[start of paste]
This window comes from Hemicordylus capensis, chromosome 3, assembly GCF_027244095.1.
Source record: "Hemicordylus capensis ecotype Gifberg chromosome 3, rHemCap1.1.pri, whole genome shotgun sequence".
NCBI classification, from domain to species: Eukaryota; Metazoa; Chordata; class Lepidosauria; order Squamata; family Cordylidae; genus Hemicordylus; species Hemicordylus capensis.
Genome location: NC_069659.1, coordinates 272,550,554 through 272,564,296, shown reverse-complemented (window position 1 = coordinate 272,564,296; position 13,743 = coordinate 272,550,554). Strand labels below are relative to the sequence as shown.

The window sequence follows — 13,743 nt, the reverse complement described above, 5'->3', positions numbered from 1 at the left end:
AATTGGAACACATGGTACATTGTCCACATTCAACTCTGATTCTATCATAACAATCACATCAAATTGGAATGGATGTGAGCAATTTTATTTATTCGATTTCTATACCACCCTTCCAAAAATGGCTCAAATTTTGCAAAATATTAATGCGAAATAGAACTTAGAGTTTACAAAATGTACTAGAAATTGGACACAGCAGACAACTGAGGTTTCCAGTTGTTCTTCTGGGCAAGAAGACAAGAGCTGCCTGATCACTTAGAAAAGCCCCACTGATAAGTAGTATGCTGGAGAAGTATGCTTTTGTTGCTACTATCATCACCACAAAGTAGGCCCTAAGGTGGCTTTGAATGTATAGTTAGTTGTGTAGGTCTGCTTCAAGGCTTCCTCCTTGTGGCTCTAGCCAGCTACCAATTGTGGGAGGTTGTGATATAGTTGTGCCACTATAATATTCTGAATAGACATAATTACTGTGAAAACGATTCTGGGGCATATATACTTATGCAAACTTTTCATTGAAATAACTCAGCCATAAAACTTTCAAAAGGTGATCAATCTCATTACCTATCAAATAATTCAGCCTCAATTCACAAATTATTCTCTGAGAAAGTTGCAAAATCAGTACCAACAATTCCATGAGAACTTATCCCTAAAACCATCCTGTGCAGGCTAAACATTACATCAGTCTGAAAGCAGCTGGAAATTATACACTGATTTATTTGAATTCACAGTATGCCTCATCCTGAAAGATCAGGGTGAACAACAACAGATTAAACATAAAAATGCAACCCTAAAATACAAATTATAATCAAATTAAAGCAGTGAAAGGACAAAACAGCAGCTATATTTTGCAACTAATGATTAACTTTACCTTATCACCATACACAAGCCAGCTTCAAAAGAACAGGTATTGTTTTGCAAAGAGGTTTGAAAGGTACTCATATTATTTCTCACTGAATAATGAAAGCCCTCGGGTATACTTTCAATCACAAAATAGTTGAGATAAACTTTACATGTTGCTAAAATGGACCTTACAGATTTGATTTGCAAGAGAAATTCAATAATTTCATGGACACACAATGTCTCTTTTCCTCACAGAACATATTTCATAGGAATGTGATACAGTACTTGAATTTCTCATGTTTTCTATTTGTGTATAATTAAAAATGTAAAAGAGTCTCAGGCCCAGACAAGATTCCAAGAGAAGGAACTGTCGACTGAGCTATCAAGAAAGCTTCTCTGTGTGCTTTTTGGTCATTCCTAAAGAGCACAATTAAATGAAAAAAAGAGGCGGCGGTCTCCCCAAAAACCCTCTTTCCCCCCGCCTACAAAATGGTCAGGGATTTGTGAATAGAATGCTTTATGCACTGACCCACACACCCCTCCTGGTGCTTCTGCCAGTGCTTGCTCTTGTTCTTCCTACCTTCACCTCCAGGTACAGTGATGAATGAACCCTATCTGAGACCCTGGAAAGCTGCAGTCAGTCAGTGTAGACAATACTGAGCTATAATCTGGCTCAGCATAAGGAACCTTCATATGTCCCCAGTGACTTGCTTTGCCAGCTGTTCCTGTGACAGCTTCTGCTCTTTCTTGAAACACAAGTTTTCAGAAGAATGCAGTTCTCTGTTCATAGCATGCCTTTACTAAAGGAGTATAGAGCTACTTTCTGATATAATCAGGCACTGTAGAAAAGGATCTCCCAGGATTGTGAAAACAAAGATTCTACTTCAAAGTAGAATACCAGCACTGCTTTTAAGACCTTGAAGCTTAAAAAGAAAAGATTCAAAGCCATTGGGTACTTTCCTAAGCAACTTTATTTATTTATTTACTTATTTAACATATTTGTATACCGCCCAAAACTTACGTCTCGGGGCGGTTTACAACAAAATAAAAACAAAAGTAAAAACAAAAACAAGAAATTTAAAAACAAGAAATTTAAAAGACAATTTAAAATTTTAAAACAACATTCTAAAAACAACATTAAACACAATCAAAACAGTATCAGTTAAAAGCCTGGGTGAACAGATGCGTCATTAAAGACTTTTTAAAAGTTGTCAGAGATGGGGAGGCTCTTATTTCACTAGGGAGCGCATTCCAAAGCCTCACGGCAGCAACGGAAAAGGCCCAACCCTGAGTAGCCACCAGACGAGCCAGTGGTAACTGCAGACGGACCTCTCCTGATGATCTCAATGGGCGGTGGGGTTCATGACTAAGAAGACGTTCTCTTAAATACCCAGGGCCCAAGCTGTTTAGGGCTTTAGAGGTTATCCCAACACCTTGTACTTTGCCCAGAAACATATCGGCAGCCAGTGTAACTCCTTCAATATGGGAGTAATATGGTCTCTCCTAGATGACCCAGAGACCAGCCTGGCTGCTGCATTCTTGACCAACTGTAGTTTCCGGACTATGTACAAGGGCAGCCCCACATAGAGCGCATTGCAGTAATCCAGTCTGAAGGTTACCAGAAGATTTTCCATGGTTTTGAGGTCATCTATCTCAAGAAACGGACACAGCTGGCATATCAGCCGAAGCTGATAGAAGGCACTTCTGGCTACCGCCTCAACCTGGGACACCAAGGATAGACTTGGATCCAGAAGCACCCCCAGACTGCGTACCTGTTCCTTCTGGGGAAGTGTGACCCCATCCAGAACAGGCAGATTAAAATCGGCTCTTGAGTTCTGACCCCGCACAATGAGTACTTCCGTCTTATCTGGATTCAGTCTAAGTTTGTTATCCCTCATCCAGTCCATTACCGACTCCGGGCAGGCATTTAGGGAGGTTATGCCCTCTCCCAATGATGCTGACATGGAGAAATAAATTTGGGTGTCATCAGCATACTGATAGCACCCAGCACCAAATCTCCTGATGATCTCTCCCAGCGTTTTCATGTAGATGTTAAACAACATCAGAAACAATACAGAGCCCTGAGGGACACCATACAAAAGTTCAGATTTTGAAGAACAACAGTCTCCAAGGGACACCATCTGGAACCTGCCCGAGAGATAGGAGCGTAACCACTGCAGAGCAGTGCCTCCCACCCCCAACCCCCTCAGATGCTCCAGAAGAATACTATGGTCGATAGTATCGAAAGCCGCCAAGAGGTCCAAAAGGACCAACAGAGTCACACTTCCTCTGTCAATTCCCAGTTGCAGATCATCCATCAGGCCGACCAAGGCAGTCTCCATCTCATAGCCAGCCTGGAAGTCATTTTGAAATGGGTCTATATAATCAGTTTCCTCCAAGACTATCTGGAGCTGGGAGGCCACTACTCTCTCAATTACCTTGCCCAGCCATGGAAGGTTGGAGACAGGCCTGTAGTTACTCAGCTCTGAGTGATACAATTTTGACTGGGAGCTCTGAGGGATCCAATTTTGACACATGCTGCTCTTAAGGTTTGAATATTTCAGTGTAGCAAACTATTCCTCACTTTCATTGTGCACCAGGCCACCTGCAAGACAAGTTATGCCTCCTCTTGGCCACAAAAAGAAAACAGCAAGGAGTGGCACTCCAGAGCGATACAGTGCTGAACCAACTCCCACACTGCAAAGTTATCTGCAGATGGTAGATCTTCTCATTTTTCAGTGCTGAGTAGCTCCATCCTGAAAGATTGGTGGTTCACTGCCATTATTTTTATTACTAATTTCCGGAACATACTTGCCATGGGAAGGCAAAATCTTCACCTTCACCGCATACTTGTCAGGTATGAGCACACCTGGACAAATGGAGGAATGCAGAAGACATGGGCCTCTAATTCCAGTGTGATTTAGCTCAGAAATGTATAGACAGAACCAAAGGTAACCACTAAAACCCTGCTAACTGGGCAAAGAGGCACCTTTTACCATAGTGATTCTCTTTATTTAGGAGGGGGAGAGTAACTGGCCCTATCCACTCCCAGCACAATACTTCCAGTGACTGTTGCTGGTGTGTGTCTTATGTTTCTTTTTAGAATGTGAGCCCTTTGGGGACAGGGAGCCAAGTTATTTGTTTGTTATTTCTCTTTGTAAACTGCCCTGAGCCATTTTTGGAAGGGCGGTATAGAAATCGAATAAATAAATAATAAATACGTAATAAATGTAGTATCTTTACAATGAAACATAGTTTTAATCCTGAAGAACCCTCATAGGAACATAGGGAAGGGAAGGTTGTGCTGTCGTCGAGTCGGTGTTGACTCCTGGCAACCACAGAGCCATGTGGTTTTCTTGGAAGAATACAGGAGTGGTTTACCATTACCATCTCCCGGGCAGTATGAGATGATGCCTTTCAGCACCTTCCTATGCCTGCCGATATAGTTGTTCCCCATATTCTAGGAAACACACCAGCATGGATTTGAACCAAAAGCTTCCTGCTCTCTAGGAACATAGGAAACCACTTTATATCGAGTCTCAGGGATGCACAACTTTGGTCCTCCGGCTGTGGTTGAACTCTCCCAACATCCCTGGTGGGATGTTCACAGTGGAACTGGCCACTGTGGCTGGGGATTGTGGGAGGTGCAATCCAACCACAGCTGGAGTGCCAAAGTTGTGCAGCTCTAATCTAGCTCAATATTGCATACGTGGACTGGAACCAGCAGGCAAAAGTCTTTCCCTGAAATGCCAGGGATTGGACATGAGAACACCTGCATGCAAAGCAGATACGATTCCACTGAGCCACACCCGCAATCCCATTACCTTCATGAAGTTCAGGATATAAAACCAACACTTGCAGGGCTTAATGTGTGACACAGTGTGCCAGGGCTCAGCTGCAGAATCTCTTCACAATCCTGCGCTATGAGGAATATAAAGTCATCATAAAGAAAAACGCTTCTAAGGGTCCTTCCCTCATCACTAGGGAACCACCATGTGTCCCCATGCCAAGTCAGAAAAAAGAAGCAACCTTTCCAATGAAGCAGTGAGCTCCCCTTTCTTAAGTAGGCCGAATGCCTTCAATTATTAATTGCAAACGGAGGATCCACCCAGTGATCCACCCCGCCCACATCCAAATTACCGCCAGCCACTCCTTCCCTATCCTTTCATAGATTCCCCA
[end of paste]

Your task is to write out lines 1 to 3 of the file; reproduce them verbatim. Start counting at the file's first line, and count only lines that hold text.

This window comes from Hemicordylus capensis, chromosome 3, assembly GCF_027244095.1.
Source record: "Hemicordylus capensis ecotype Gifberg chromosome 3, rHemCap1.1.pri, whole genome shotgun sequence".
NCBI classification, from domain to species: Eukaryota; Metazoa; Chordata; class Lepidosauria; order Squamata; family Cordylidae; genus Hemicordylus; species Hemicordylus capensis.